The status of FLEGT licensing also changes. A FLEGT Licence under the proposed regulation will continue to be accepted as proof of legality. However, it will no longer provide a due diligence-free pass, or ‘green lane’, for goods into the EU. Licensed timber and wood products will also have to undergo due diligence to ensure their production did not cause deforestation or forest degradation.

In addition, the new Regulation requires importers and non-SME traders of the commodities it covers to provide geolocation information for the plot of land from which they were derived. This has caused particular concern in the timber trade. Both European timber trade bodies, including the ATIBT, and the American Hardwood Export Council recently issued statements that it will create significant problems for small-scale forest owners and highly fragmented forestry operating models.

“Some operators with simple supply chains will have easy access to the necessary [geolocation] data,” said Christian Sloth of certification services and sustainability advisory body Preferred by Nature. “Others working with more complex products may face a serious challenge. Some may even be forced to change their entire sourcing model.”

The EU views the EU Deforestation Regulation as a key step in the fight against biodiversity loss and it is seen to be well-timed with the latest Conference on biodiversity. However, it has been pointed out that there are more (and timber competing) products that contribute to loss of biodiversity which are not (yet) covered by the Regulation. More importantly, say critics, there are more ecosystems, other than forests that need protection and not the potential pressure the Regulation may exert. These include savannahs and wetlands. Moreover, it is felt to be very important that the EU market also remains accessible to smallholders.

The European Parliament and Council will now have to adopt the new Regulation formally before it can enter into force. Once it is introduced, operators and traders will have 18 months to implement the new rules. Micro and small enterprises will enjoy a longer adaptation period, plus other specific provisions.

FLEGT stakeholders want continued market monitoring

Photo: Mark van Benthem

Wood sector stakeholders want independent market monitoring of FLEGT partner country trade to continue beyond the date when the FLEGT Independent Market Monitor itself (IMM) is set to wind down.

Stakeholders see IMM as important for helping shape government policy and business strategy and for ongoing development of FLEGT and legal and sustainable timber trade. In fact, they believe the role of an independent market monitor should expand into more areas. These were views expressed in IMM consultations with representatives of private and public sectors and civil society held in Jakarta, Nantes and online with stakeholders in Ghana, as reported on the IMM website (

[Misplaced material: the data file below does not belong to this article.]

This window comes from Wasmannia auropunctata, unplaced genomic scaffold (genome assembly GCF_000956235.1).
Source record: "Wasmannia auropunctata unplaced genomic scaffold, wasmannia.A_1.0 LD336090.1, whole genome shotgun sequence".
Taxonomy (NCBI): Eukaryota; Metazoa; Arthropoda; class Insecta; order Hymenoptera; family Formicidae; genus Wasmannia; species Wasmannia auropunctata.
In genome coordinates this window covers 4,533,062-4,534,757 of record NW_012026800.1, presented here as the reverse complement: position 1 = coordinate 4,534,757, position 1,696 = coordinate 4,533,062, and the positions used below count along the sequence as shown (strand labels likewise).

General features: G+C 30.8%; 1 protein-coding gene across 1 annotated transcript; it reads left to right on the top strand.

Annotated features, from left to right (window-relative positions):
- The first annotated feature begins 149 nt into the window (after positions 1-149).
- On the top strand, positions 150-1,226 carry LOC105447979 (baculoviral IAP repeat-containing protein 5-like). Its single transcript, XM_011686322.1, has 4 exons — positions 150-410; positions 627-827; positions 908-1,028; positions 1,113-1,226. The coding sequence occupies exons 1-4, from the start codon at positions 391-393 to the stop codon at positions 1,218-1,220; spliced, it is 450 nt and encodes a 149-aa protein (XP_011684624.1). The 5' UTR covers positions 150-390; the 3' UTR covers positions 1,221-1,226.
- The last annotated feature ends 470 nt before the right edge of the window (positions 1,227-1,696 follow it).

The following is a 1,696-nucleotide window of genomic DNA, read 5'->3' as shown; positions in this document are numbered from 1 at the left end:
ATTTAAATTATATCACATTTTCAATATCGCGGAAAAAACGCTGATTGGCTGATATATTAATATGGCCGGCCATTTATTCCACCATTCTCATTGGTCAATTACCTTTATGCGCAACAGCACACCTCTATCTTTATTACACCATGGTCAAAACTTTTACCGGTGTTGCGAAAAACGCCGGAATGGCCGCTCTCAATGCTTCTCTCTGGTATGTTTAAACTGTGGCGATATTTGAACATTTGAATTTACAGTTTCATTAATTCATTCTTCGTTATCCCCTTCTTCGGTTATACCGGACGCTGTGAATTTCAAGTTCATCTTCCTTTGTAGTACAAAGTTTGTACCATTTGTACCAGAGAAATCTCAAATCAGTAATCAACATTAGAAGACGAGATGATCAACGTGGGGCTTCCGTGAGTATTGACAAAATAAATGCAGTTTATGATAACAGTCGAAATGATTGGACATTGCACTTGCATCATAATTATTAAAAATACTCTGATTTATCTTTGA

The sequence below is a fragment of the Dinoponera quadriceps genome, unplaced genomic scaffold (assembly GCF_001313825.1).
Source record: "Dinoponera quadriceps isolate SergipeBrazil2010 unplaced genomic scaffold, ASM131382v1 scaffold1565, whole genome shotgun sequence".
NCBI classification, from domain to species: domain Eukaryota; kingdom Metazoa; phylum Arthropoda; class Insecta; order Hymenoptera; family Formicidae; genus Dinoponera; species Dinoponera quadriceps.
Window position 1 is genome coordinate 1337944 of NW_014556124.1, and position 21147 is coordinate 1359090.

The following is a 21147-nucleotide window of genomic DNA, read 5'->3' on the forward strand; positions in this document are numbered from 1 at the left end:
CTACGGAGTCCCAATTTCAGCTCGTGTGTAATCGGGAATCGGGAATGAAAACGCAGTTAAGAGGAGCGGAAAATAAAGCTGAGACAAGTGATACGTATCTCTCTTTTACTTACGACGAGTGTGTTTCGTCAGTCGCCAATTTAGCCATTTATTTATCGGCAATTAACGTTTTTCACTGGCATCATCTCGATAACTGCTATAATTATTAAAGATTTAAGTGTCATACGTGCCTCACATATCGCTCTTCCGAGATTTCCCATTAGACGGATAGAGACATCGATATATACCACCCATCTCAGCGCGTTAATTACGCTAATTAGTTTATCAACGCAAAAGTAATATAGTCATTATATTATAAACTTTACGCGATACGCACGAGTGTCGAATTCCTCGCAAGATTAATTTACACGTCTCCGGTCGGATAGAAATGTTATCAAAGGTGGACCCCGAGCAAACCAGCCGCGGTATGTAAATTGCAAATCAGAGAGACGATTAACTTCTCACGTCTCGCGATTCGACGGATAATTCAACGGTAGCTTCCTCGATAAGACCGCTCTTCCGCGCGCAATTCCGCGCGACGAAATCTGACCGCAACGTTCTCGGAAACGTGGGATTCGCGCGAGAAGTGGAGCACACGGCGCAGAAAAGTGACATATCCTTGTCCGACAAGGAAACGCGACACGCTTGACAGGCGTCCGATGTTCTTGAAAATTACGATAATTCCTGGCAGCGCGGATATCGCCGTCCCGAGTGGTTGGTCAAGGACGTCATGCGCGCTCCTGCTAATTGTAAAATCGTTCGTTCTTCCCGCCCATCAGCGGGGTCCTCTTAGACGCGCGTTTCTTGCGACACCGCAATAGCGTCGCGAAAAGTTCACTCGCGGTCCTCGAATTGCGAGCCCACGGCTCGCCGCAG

The IMM was established in 2015, funded by the EU and managed under contract by the International Tropical Timber Organisation (ITTO). It forms part of the EU Forest Law Enforcement Governance and Trade (FLEGT) project ¬and independent market monitoring is mandated in the EU FLEGT Voluntary Partnership Agreement (VPA) with Indonesia. Its role is to track wood trade flows from VPA countries in the context of the global tropical timber market. It also canvasses the timber trade in the leading tropical timber importing countries in the EU, plus Indonesia, Ghana and VietNam on view and market impacts of FLEGT. It generates and analyses trade data and reports on its survey findings, relays news via its website and newsletters and undertakes special sectoral and other studies on market views and influence of FLEGT. FLEGT is widely viewed as an important stepping stone towards sustainability. The IMM contract ends on December 31 this year.

The recent trade consultations were held to get feedback on the quality and scope of its work. But the importance of the continuation of independent market monitoring was raised by participants at all three. They also voiced ongoing support for FLEGT and FLEGT licensing in the light of the proposed EU Deforestation Regulation, under which a FLEGT licence is accepted as proof of legality, but no longer provides a due diligence-free pass into the EU.

Stakeholders in Indonesia felt the IMM “has an important role in measuring the achievements and impacts of VPAs” and should continue into 2023 and beyond. Government stakeholders highlighted the importance of ‘information and data on the EU market and EU policy’ provided by the IMM, and found its data dashboard and market dynamics information particularly useful. The private sector appreciated that IMM was independent and considered its data as high quality and valuable.

At the Nantes consultation, delegate comments included that IMM had delivered ‘good and useful market data, feedback and inputs’ of relevance to businesses and trade bodies and valued as a reference in their work. Its surveys provided ‘a unique opportunity for the trade to get its voice heardby EU policy makers’.

On future development of the role of an independent market monitor, the view at all consultations was that it should get involved in effective market communication on FLEGT, which it was felt had been lacking. This is currently not in the IMM’s mandate. IMM should expand into more areas, also enter the field of verified sustainable as discussed during the Carrefour in Nantes.